Having completed my Level 1 Expedition and Outdoor Leadership training for BB/GB (and now working on my level 2) I’ve been able to see DofE from a new perspective as a leader rather than a participant. For me being in the outdoors is where I love to connect with God, spending time in His creation does a lot to rejuvenate my faith. As a DofE leader I have so much fun just being out in the hills, but when I’m on expedition with a group and I get to share that experience of being surrounded by the beauty of God’s creation does my heart good. And being on expedition is just one more opportunity, outside of a normal company night, to engage in fellowship with our boys.

What did I learn the most from? Probably the better way to answer that is to say ‘who’ I learned the most from. And that has to go to the instructors who lead the expedition and outdoor leadership course, their wealth of experience over the years being passed down has been invaluable. Some technical guidance, but also what the soft skills of a good leader are and how those things benefit the groups under your care. It helps as well that your instructors are active BB and GB officers, their motivation to work with young people is rooted in faith and that really shows. I hope that I can pass on a similar ethos to our boys."

Why do you feel Duke of Ed benefits young people?

"As I’ve eluded to – I don’t think the boys always see the benefits until they reflect on the experience, as I’ve been able to do. When you’re flat out doing your volunteering, physical and skill – and probably to a greater extent on expedition, the head’s down and you just push through. But when you take the time to look back over the experience you realise that you’ve actually come really far. You’re further on in a hobby, a sport or other physical pursuit, you’ve upskilled in various ways through volunteering and by undertaking your expedition you’ve learned some really valuable skills and had the opportunity to operate independently. All these experiences are absolutely going to hold you in good stead for the future, any prospective employer or university entrance assessor etc. that looks at your CV to see you have earned your DofE and actually takes the time to consider the effort which has gone into securing the award will think highly of you over someone without it.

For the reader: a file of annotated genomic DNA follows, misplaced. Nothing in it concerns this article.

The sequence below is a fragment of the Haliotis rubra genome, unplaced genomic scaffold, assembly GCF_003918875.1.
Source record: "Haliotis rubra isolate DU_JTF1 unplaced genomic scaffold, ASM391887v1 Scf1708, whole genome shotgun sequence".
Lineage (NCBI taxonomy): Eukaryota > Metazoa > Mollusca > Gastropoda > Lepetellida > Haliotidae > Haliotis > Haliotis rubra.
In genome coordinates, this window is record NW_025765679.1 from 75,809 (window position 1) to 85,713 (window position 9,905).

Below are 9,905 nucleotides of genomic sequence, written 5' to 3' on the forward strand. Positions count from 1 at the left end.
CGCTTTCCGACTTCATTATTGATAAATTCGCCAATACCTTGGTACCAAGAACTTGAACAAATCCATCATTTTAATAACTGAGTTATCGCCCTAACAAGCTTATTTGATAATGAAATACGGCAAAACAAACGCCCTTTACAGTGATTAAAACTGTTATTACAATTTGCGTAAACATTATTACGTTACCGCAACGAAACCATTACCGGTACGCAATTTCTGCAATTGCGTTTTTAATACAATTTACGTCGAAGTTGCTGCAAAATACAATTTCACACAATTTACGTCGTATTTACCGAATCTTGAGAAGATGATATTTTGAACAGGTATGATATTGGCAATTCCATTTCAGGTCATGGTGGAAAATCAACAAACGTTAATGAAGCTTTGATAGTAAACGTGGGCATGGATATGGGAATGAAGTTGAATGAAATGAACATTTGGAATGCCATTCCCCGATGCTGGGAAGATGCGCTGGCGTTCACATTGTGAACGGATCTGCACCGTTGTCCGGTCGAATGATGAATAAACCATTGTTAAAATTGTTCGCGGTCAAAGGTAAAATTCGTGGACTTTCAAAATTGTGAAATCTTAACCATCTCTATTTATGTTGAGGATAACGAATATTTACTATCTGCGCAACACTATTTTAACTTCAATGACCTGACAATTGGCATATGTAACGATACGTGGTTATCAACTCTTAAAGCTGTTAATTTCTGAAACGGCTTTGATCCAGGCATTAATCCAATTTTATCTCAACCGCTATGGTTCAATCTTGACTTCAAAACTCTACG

Most importantly, in BB, it’s a time (particularly on expedition I find) to further your walk with God. Expedition is a great time for fellowship as you spend time with your mates and your leaders, and it’s a great time to witness. Being out on expedition where passersby, other DofE groups / leaders, campsite owners etc. find out you’re on expedition with Boys’ Brigade that’s a wonderful way for the organisation to be visible and active out in the community."